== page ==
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Please find coreadm output below.
global core file pattern:
global core file content: default
init core file pattern: core
init core file content: default
global core dumps: disabled
per-process core dumps: enabled
global setid core dumps: disabled
per-process setid core dumps: disabled
global core dump logging: disabled
I don't know if its still relevant, but there used to be a variable that you could set in /etc/system to define the maximum corefile size globally, if i recall correctly the syntax was:
sys:coredumpsize = <size>
.. so, can you check /etc/system on the affected machine to see if you have anything suspect there?
I forgot a 'set' in my previous post..
Also, if you know what process it came from, and have a new process running, you can examine the new process with 'plimit':
If you are unsure which process that caused the corefile you can also use 'file' to check.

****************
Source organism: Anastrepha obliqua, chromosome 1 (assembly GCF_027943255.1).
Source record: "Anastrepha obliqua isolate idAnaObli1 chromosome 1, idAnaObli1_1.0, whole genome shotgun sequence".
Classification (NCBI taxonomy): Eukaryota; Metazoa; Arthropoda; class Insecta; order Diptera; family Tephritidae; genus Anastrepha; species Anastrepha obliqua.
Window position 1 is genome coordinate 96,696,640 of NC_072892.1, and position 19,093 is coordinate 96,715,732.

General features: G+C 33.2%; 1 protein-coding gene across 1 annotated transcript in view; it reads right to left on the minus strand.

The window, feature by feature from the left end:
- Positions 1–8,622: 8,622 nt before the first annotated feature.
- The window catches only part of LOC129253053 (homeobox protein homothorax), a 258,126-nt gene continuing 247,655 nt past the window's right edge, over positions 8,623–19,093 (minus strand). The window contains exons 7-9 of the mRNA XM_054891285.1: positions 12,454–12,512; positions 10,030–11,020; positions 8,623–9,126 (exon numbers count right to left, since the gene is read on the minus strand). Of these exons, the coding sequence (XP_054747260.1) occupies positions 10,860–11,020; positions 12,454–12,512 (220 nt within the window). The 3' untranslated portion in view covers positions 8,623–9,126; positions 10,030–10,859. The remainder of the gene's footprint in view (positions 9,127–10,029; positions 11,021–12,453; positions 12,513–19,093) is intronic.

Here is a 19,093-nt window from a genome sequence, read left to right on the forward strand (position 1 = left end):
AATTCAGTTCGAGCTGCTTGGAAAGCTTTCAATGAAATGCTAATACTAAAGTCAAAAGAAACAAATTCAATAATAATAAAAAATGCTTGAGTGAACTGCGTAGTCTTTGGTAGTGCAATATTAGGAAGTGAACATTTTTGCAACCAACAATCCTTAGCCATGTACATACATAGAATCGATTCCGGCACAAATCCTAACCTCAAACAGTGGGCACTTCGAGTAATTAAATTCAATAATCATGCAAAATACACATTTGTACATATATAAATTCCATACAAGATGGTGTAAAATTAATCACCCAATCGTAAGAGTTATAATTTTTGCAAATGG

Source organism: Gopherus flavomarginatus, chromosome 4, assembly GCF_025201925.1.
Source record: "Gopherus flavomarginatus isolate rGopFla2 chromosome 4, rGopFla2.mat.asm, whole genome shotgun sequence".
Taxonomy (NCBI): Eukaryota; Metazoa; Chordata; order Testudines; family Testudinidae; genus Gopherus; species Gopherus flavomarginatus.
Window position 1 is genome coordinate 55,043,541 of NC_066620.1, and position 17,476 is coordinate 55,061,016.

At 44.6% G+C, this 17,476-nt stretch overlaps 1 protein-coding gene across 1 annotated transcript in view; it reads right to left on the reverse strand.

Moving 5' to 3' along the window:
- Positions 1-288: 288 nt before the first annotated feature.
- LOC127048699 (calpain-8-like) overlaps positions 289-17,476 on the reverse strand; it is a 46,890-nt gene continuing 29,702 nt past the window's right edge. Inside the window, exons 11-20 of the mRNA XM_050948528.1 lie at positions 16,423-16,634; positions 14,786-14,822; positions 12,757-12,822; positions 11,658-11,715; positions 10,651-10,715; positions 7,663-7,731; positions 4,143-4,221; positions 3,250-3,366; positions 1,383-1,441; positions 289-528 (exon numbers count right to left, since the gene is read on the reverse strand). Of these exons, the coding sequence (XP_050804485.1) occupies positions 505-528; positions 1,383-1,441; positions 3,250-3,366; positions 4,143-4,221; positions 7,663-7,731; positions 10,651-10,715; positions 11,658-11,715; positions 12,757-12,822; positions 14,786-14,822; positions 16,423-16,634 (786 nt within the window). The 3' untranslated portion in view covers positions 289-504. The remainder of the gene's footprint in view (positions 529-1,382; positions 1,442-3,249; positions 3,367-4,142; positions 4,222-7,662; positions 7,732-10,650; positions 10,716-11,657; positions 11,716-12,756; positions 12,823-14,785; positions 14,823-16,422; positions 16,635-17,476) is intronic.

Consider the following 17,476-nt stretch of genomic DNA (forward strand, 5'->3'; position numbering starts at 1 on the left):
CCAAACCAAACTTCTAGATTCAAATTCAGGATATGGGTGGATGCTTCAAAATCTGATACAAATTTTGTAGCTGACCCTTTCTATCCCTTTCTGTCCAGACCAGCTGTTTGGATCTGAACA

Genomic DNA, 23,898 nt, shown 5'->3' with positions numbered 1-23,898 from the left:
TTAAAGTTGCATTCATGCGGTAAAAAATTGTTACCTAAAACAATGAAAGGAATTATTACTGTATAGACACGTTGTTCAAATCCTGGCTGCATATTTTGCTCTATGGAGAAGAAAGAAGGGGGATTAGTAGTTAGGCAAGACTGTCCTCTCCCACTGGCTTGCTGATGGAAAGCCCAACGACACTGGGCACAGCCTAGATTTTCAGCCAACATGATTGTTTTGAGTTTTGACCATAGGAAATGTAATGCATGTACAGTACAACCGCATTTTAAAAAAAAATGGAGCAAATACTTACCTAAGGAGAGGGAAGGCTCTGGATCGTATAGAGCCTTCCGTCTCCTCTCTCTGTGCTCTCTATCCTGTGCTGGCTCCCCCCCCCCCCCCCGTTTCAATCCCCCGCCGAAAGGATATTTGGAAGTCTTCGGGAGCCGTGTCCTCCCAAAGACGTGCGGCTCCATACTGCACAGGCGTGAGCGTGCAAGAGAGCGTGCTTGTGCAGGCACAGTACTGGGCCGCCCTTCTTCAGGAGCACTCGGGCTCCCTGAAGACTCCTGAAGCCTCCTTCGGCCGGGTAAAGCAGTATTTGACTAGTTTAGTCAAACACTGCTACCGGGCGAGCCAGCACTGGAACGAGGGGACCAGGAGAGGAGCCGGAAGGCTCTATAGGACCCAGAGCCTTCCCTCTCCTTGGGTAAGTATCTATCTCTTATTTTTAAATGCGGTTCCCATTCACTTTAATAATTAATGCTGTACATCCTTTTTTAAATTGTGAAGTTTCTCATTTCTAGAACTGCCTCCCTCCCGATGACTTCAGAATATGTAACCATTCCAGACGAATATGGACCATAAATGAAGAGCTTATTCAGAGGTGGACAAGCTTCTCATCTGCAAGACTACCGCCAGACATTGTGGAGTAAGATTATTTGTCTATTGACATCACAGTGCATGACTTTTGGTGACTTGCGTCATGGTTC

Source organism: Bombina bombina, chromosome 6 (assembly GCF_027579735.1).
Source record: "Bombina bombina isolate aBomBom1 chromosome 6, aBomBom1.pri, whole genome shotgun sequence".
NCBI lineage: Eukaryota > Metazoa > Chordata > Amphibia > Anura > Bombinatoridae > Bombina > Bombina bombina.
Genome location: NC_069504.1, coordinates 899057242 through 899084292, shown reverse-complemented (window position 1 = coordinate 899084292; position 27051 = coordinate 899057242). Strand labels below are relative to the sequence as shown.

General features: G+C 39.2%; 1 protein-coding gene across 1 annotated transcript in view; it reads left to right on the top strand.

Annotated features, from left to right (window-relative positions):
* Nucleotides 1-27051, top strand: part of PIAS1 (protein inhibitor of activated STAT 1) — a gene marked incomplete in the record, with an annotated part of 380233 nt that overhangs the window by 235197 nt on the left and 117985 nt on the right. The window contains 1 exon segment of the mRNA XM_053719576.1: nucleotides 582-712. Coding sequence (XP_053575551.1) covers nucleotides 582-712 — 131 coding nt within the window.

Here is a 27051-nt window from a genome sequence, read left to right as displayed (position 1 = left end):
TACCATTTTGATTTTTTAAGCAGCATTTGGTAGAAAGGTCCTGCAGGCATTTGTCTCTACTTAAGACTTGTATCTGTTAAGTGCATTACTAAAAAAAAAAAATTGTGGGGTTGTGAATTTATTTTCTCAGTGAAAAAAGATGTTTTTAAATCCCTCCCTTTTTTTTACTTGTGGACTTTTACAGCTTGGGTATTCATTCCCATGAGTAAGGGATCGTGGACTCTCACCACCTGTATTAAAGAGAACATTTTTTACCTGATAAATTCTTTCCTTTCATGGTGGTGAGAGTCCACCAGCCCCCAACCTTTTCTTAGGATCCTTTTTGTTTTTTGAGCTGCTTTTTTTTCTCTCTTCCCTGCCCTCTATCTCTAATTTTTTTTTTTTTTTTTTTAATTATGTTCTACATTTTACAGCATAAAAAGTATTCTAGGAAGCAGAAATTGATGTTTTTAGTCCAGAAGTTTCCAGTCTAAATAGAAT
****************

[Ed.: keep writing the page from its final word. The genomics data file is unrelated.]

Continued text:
Here is an example where i used 'kill -3' to cause a gnome-terminal to crash (for the record i normally use xterm, but gnome-terminal was a good example since it uses more memory ;-)
berlioz(~):$ pkill -3 gnome-terminal
berlioz(~):$ file core
core: ELF 32-bit LSB core file 80386 Version 1, from 'gnome-terminal'
berlioz(~):$ plimit `pgrep gnome-terminal`
resource current maximum
time(seconds) unlimited unlimited
file(blocks) unlimited unlimited
data(kbytes) unlimited unlimited
stack(kbytes) 8480 130336
coredump(blocks) unlimited unlimited
nofiles(descriptors) 256 65536
vmemory(kbytes) unlimited unlimited
This way you can find out the limits of the running process.